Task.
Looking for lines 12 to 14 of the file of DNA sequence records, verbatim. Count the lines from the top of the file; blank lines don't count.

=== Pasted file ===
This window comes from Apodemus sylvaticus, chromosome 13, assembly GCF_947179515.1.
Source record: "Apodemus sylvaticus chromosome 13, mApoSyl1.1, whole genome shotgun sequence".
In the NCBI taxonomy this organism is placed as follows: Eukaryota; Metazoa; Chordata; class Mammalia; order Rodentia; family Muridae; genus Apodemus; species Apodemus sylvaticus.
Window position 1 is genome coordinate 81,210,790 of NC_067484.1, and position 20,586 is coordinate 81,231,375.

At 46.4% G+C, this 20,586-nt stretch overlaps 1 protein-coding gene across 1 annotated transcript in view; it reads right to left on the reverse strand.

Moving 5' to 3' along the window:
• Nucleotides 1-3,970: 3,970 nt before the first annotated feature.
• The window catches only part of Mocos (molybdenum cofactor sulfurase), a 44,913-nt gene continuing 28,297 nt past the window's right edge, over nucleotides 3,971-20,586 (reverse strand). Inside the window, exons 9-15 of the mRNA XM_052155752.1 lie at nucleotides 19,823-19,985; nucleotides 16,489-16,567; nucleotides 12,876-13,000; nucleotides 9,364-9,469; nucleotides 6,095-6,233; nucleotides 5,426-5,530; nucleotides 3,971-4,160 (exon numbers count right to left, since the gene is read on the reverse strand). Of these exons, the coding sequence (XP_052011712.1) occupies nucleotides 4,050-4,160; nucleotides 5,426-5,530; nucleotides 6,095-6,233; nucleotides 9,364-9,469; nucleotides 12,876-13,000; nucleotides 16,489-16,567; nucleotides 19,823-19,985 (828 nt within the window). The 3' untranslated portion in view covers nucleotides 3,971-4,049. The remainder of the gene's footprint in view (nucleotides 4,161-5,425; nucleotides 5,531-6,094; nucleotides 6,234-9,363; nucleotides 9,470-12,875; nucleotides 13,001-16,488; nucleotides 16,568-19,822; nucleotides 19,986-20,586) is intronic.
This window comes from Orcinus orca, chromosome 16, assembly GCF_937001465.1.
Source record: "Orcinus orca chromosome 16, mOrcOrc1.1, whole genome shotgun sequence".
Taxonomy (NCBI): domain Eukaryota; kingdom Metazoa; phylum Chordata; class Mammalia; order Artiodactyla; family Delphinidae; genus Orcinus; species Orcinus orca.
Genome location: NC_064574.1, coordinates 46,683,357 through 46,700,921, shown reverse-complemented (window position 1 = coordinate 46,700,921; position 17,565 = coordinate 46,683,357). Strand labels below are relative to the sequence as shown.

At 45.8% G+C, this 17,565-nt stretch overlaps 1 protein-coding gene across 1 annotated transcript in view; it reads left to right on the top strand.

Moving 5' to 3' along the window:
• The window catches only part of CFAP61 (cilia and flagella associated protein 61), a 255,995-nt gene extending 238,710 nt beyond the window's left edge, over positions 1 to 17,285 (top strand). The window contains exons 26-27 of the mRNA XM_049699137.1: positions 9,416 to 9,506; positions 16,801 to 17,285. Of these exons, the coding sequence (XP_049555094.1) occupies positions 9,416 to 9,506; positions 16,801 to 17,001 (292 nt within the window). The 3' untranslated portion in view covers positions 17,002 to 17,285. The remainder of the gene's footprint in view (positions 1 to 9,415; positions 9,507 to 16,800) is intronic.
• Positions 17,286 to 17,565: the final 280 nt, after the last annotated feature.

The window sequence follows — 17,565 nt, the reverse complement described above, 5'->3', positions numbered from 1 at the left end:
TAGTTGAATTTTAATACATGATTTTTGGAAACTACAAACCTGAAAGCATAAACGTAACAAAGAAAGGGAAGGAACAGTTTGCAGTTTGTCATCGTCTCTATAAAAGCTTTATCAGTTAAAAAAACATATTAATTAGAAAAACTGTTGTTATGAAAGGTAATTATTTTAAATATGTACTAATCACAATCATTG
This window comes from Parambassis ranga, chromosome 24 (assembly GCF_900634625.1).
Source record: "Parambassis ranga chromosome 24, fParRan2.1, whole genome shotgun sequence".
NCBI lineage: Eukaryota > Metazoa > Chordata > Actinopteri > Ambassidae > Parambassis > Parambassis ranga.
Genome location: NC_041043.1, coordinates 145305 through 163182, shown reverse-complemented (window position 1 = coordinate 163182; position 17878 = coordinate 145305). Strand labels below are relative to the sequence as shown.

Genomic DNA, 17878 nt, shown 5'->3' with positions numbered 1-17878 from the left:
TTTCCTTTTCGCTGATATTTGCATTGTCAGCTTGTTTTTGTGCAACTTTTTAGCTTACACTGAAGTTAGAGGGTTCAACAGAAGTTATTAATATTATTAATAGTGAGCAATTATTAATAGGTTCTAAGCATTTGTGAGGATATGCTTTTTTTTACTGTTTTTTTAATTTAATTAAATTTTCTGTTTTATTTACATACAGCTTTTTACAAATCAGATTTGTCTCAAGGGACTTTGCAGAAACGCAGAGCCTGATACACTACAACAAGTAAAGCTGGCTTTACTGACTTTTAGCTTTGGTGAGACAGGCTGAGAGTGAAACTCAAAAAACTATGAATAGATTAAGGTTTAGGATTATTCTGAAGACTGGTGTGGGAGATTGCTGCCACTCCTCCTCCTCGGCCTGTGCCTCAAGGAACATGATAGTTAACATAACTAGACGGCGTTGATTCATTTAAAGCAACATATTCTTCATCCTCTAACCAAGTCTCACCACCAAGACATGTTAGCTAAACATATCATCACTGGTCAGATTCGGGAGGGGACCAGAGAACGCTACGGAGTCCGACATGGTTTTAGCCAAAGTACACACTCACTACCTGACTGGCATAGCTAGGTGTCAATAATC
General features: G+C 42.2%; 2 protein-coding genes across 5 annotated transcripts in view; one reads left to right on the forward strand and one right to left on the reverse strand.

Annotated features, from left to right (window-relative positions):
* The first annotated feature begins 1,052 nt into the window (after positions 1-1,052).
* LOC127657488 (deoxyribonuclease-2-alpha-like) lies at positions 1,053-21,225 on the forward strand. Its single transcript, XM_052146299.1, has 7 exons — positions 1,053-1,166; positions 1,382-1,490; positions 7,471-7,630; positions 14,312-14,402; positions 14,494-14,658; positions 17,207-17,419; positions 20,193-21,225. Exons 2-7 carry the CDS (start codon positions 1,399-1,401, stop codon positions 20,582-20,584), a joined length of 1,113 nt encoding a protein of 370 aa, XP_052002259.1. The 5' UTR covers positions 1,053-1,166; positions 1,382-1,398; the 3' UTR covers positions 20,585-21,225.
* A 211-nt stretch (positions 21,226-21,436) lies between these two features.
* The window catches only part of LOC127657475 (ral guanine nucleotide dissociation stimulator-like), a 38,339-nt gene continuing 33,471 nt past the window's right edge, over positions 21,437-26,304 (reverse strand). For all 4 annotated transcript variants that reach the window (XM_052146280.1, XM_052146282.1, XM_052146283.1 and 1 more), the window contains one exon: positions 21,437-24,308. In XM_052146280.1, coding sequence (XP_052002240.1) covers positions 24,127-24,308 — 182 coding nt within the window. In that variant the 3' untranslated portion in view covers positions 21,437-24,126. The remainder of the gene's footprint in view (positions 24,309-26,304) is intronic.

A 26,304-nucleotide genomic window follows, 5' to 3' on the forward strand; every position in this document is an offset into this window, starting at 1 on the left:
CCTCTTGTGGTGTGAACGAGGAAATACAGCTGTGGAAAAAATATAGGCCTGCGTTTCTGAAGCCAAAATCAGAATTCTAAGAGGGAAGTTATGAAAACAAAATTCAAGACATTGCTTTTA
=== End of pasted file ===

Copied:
Genome location: NC_064574.1, coordinates 46,683,357 through 46,700,921, shown reverse-complemented (window position 1 = coordinate 46,700,921; position 17,565 = coordinate 46,683,357). Strand labels below are relative to the sequence as shown.

At 45.8% G+C, this 17,565-nt stretch overlaps 1 protein-coding gene across 1 annotated transcript in view; it reads left to right on the top strand.

Moving 5' to 3' along the window: